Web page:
Understanding Seasonal Affective Disorder (SAD) -- the Basics
What Is Seasonal Affective Disorder?
Seasonal affective disorder (SAD) is an extreme form of the "winter blues," depression that occurs at the same time each year, bringing lethargy and curtailing normal functioning. It was only recently recognized as a specific disorder, but since 1982, much has been learned about it and how to treat it. People suffering from SAD undergo extreme changes in mood that fluctuate with the seasons, as if they were split between a "summer person" and a "winter person."
Although a different kind of SAD can occur in the summer, the most common form ("winter depression") begins gradually in late August or early September and continues until March or early April, when the symptoms begin to dissipate. Sufferers have been known to increase their sleep by as many as four hours a night and gain more than 20 pounds as they attempt to "hibernate" the winter away. Research suggests that SAD may affect 11 million people in the U.S. each year and that an additional 25 million suffer a milder form that is indeed called the winter blues. Four times as many women suffer from SAD as men, and it tends to run in families.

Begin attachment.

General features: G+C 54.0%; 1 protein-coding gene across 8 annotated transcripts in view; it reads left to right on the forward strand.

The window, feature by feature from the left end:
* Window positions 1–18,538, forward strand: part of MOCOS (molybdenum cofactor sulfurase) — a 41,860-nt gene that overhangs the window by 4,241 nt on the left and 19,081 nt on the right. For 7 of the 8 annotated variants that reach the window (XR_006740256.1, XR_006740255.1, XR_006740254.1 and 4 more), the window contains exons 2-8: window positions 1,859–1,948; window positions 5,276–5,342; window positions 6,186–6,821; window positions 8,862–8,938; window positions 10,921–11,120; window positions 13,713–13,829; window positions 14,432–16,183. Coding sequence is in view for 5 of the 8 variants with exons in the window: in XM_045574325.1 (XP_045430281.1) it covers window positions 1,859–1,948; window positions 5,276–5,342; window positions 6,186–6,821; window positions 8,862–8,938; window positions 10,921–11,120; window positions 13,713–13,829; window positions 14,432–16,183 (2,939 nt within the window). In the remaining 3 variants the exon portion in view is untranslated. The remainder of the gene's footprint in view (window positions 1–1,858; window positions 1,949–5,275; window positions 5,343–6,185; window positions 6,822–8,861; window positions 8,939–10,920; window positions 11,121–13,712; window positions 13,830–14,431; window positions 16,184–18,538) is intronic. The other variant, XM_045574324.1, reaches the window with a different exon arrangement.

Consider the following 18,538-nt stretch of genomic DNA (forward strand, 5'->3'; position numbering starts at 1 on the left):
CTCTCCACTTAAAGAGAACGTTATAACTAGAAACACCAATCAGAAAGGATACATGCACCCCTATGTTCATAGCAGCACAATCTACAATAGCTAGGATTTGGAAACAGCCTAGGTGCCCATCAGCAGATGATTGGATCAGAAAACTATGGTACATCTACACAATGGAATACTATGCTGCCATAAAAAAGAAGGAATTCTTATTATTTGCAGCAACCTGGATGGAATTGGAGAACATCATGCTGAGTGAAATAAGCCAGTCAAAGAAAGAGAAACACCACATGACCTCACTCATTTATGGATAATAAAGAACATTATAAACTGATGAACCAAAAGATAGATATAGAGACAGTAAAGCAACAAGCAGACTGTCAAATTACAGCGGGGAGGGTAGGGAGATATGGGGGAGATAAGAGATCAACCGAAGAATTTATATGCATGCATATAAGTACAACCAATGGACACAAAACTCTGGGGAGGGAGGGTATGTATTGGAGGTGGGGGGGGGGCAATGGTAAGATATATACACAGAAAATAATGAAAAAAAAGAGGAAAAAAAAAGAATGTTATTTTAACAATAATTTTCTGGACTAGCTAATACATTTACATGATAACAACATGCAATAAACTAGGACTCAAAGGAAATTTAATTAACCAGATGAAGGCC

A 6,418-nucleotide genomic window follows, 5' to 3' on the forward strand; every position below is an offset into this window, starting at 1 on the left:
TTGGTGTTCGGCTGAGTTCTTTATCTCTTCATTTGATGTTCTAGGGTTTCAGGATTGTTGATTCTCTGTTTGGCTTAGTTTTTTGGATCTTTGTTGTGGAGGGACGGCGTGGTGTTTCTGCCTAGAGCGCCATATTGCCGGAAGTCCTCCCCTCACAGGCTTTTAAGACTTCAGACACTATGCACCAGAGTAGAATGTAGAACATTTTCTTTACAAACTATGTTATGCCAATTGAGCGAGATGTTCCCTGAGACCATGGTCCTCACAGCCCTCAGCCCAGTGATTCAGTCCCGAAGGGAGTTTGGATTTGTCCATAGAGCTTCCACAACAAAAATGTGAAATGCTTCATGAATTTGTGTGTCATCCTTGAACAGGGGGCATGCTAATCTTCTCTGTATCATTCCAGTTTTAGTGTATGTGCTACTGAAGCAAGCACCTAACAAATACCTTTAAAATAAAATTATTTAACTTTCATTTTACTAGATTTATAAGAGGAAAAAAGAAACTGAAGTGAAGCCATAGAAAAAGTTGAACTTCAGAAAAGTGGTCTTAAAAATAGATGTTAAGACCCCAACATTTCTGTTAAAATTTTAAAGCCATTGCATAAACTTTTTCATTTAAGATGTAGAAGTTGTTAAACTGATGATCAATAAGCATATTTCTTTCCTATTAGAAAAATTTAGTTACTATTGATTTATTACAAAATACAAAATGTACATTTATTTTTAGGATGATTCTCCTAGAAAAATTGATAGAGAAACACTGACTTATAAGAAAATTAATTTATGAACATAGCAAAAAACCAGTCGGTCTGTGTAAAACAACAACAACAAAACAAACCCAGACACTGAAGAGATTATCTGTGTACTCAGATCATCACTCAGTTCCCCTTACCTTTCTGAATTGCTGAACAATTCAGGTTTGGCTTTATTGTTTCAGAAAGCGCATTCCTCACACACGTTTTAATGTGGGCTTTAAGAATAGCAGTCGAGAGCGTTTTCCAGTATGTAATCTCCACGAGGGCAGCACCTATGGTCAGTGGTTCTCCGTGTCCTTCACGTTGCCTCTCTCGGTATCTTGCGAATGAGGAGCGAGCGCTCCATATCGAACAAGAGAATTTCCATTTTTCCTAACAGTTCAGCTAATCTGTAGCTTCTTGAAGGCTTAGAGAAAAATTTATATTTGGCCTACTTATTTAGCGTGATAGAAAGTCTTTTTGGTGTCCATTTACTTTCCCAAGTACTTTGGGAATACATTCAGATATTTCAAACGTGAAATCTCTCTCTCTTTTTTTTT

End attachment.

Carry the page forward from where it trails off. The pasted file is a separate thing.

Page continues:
As might be expected, geographical location plays the largest role in susceptibility to SAD; the nearer one lives to one of the poles, the greater the incidence. People in Canada or the northern U.S. are eight times more likely to fall victim to SAD than those living in sunny, more temperate areas like Florida or Mexico. SAD usually begins in a person's early 20s and the risk for developing it decreases with age.
What Causes Seasonal Affective Disorder?
Researchers are still far from agreement about the precise cause of SAD and suggest it may have more than one cause. Currently, the most likely explanation involves the brain chemical serotonin, which during the short days of winter reaches its lowest concentrations in key parts of the brain, causing depression. Whatever the chemical constituents, SAD is triggered by inadequate outdoor light and exacerbated by stress. Heredity may also play a role.
Some researchers believe that a lack of sunlight disrupts circadian rhythms, which regulate your body's internal clock.
For children, the fall onset of SAD comes at the time that school starts, and it is difficult to sort out SAD from other possible reasons for mood changes. Often overlooked by doctors and parents, SAD should be considered a possibility.